“When my father died, she sent for my eldest brother from Naples; and for several months her mind was occupied by his accession, and the dignity that the houses of Adimari and Valperga would acquire by having a young warrior at their head, instead of a woman and a blind philosopher. My brother was a soldier, a brave man, full of ambition and party spirit; and a new field was opened to my mother’s politics by him, when he detailed the intrigues of the Neapolitan court; she was for ever occupied in sending messengers, receiving dispatches, calculating imposts, and all the pygmy acts of a petty state.

“When I was nineteen years of age, we heard that my younger brother had fallen ill at Rome, and desired to see some one of his family. My uncle, the abbot of St. Maurice, was on the point of going to Rome; and I obtained my mother’s leave to accompany him. Oh, what long draughts of joy I drank in on that journey! I did not think that my brother’s illness was dangerous, and indeed considered that circumstance more as the pretext, than the object of my journey; so I fearlessly gave myself up to the enthusiasm that deluged my soul. Expression lags, as then my own spirit flagged, beneath the influence of these thoughts: it was to Rome I journeyed, to see the vestiges of the mistress of the world, within whose walls all I could conceive of great, and good, and wise, had breathed and acted: I should draw in the sacred air which had vivified the heroes of Rome; their shades would surround me; and the very stones that I should tread were marked by their footsteps. Can you conceive what I felt? You have not studied the histories of ancient times, and perhaps know not the life that breathes in them; a soul of beauty and wisdom which had penetrated my heart of hearts. When I descended the hills of the Abruzzi, and first saw the Tiber rolling its tranquil waters glistening under the morning sun; I wept; — why did not Cato live? — why was I not going to see her consuls, her heroes, and her poets? Alas! I was about to approach the shadow of Rome, the inanimate corse, the broken image of what was once great beyond all power of speech to express. My enthusiasm again changed; and I felt a kind of sacred horror run through my veins. Thou, oh! Tiber, ever rollest, ever and for ever the same! yet are not thy waters those which flowed here when the Scipios and the Fabii lived on thy shores; the grass and the herbage which adorn thy banks have many thousand times been renewed since it was pressed on by their feet; all is changed, even thou art not the same!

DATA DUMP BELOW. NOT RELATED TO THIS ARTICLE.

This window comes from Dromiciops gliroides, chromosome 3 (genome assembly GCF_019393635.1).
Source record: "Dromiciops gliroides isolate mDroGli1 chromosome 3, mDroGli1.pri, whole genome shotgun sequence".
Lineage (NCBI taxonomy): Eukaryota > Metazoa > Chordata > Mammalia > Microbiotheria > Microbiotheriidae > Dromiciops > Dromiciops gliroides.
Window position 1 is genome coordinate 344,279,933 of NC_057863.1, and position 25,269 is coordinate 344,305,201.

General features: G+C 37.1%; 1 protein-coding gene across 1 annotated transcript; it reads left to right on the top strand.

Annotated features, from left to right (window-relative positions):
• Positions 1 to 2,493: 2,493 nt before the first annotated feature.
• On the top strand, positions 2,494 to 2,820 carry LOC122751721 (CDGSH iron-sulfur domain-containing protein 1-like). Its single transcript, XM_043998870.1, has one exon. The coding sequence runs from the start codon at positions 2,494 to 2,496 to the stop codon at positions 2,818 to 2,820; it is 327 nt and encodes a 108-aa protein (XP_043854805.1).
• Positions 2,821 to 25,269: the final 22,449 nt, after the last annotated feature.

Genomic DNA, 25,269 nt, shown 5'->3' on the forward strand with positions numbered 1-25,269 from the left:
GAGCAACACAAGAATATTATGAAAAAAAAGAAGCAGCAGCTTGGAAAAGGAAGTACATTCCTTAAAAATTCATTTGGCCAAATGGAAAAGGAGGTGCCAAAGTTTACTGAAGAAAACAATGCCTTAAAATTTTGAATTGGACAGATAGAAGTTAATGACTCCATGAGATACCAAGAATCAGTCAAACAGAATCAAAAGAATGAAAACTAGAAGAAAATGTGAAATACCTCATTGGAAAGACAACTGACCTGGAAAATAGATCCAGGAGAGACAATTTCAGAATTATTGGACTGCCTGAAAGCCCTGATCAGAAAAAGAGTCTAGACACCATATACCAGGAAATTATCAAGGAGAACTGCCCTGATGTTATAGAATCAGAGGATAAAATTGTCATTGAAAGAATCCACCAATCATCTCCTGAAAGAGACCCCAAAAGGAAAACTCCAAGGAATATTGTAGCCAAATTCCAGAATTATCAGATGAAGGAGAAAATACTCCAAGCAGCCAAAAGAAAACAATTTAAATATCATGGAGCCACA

“It was night when we entered Rome; I dared hardly breathe; the stars shone bright in the deep azure of heaven, and with their twinkling beams illuminated the dark towers which were black and silent, seeming like animated beings asleep. A procession of monks passed by chaunting in a sweet and solemn tone, in that language which once awoke the pauses of this Roman air with words of fire. Methought they sang their city’s requiem; methought I was following to their last narrow home all that had existed of great and good in this god-inhabited city.

“I remained in Rome three months; when I arrived, my brother was considerably better, and we entertained every hope of his recovery. I spent my life among the ruins of Rome; and I felt, as I was told that I appeared to be, rather a wandering shade of the ancient times, than a modern Italian. In my wild enthusiasm I called on the shadows of the departed to converse with me, and to prophesy the fortunes of awakening Italy. I can never forget one evening that I visited the Pantheon by moonlight: the soft beams of the planet streamed through its open roof, and its tall pillars glimmered around. It seemed as if the spirit of beauty descended on my soul, as I sat there in mute ecstasy; never had I before so felt the universal graspings of my own mind, or the sure tokens of other spiritual existences, as at that moment. Oh! could I even now pour forth in words the sentiments of love, and virtue, and divinest wisdom, that then burst in upon my soul, in a rich torrent — such as was the light of the moon to the dark temple in which I stood — the whole world would stand and listen: but fainter than the moon-beams and more evanescent are those deep thoughts; my eyes glisten, my cheeks glow, but words are denied me. I feel as it were my own soul at work within me, and surely, if I could disclose its secret operations, and lay bare the vitals of my being, in that moment, which would be one of overwhelming ecstasy — in that moment I should die.